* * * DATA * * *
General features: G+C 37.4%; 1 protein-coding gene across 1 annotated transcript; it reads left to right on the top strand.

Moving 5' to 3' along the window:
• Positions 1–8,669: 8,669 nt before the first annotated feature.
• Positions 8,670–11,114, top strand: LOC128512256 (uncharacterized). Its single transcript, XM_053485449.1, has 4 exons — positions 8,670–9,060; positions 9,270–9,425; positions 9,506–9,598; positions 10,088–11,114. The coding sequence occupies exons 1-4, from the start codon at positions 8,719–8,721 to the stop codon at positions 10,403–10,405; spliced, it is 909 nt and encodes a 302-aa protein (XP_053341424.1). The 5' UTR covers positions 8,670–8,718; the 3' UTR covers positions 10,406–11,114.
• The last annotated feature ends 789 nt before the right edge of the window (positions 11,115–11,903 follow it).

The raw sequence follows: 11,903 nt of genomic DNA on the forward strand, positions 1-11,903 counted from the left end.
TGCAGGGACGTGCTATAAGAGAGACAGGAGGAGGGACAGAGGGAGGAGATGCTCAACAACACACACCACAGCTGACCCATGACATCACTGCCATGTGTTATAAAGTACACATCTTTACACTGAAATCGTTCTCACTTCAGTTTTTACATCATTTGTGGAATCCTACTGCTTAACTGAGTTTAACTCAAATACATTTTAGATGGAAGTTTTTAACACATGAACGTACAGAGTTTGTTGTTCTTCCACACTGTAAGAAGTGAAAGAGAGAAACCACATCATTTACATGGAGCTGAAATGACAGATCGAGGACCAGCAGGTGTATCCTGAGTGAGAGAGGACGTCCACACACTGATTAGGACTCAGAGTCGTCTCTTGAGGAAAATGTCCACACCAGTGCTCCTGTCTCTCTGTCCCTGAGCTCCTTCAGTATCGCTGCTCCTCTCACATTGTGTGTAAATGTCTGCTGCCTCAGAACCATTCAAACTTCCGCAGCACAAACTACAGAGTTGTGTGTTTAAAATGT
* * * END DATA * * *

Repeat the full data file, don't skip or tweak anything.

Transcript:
General features: G+C 37.4%; 1 protein-coding gene across 1 annotated transcript; it reads left to right on the top strand.

Moving 5' to 3' along the window:
• Positions 1–8,669: 8,669 nt before the first annotated feature.
• Positions 8,670–11,114, top strand: LOC128512256 (uncharacterized). Its single transcript, XM_053485449.1, has 4 exons — positions 8,670–9,060; positions 9,270–9,425; positions 9,506–9,598; positions 10,088–11,114. The coding sequence occupies exons 1-4, from the start codon at positions 8,719–8,721 to the stop codon at positions 10,403–10,405; spliced, it is 909 nt and encodes a 302-aa protein (XP_053341424.1). The 5' UTR covers positions 8,670–8,718; the 3' UTR covers positions 10,406–11,114.
• The last annotated feature ends 789 nt before the right edge of the window (positions 11,115–11,903 follow it).

The raw sequence follows: 11,903 nt of genomic DNA on the forward strand, positions 1-11,903 counted from the left end.
TGCAGGGACGTGCTATAAGAGAGACAGGAGGAGGGACAGAGGGAGGAGATGCTCAACAACACACACCACAGCTGACCCATGACATCACTGCCATGTGTTATAAAGTACACATCTTTACACTGAAATCGTTCTCACTTCAGTTTTTACATCATTTGTGGAATCCTACTGCTTAACTGAGTTTAACTCAAATACATTTTAGATGGAAGTTTTTAACACATGAACGTACAGAGTTTGTTGTTCTTCCACACTGTAAGAAGTGAAAGAGAGAAACCACATCATTTACATGGAGCTGAAATGACAGATCGAGGACCAGCAGGTGTATCCTGAGTGAGAGAGGACGTCCACACACTGATTAGGACTCAGAGTCGTCTCTTGAGGAAAATGTCCACACCAGTGCTCCTGTCTCTCTGTCCCTGAGCTCCTTCAGTATCGCTGCTCCTCTCACATTGTGTGTAAATGTCTGCTGCCTCAGAACCATTCAAACTTCCGCAGCACAAACTACAGAGTTGTGTGTTTAAAATGT